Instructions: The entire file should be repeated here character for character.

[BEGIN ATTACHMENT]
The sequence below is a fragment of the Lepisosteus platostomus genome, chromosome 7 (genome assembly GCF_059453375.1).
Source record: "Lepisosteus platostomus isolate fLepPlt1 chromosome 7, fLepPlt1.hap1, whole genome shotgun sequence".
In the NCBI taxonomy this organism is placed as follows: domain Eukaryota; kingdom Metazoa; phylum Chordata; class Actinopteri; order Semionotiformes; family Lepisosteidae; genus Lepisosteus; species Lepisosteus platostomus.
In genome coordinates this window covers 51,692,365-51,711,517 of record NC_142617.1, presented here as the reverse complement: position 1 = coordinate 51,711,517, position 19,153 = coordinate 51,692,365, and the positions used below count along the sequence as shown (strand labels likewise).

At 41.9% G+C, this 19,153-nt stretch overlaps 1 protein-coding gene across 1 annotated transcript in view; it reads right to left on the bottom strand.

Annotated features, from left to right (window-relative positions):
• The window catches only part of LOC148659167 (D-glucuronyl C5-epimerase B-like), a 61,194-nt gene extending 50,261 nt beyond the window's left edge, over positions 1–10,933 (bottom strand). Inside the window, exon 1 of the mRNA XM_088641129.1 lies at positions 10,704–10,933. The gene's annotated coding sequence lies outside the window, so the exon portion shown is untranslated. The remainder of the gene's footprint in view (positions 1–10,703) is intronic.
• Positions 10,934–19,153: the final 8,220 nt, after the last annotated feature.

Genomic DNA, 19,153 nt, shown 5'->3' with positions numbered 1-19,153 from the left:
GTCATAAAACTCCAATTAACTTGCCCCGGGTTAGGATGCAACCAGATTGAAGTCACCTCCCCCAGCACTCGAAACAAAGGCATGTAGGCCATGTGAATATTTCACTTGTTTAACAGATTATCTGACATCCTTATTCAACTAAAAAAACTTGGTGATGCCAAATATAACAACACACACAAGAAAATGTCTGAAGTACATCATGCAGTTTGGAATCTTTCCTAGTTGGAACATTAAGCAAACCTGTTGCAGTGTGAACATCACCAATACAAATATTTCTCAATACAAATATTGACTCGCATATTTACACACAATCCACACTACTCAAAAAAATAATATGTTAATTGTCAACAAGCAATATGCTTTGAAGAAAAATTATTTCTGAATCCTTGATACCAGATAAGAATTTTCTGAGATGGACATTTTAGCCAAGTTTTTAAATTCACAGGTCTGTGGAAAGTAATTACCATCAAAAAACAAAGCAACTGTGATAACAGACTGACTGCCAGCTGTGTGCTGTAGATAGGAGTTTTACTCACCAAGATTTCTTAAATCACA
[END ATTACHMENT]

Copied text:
The sequence below is a fragment of the Lepisosteus platostomus genome, chromosome 7 (genome assembly GCF_059453375.1).
Source record: "Lepisosteus platostomus isolate fLepPlt1 chromosome 7, fLepPlt1.hap1, whole genome shotgun sequence".
In the NCBI taxonomy this organism is placed as follows: domain Eukaryota; kingdom Metazoa; phylum Chordata; class Actinopteri; order Semionotiformes; family Lepisosteidae; genus Lepisosteus; species Lepisosteus platostomus.
In genome coordinates this window covers 51,692,365-51,711,517 of record NC_142617.1, presented here as the reverse complement: position 1 = coordinate 51,711,517, position 19,153 = coordinate 51,692,365, and the positions used below count along the sequence as shown (strand labels likewise).

At 41.9% G+C, this 19,153-nt stretch overlaps 1 protein-coding gene across 1 annotated transcript in view; it reads right to left on the bottom strand.

Annotated features, from left to right (window-relative positions):
• The window catches only part of LOC148659167 (D-glucuronyl C5-epimerase B-like), a 61,194-nt gene extending 50,261 nt beyond the window's left edge, over positions 1–10,933 (bottom strand). Inside the window, exon 1 of the mRNA XM_088641129.1 lies at positions 10,704–10,933. The gene's annotated coding sequence lies outside the window, so the exon portion shown is untranslated. The remainder of the gene's footprint in view (positions 1–10,703) is intronic.
• Positions 10,934–19,153: the final 8,220 nt, after the last annotated feature.

Genomic DNA, 19,153 nt, shown 5'->3' with positions numbered 1-19,153 from the left:
GTCATAAAACTCCAATTAACTTGCCCCGGGTTAGGATGCAACCAGATTGAAGTCACCTCCCCCAGCACTCGAAACAAAGGCATGTAGGCCATGTGAATATTTCACTTGTTTAACAGATTATCTGACATCCTTATTCAACTAAAAAAACTTGGTGATGCCAAATATAACAACACACACAAGAAAATGTCTGAAGTACATCATGCAGTTTGGAATCTTTCCTAGTTGGAACATTAAGCAAACCTGTTGCAGTGTGAACATCACCAATACAAATATTTCTCAATACAAATATTGACTCGCATATTTACACACAATCCACACTACTCAAAAAAATAATATGTTAATTGTCAACAAGCAATATGCTTTGAAGAAAAATTATTTCTGAATCCTTGATACCAGATAAGAATTTTCTGAGATGGACATTTTAGCCAAGTTTTTAAATTCACAGGTCTGTGGAAAGTAATTACCATCAAAAAACAAAGCAACTGTGATAACAGACTGACTGCCAGCTGTGTGCTGTAGATAGGAGTTTTACTCACCAAGATTTCTTAAATCACA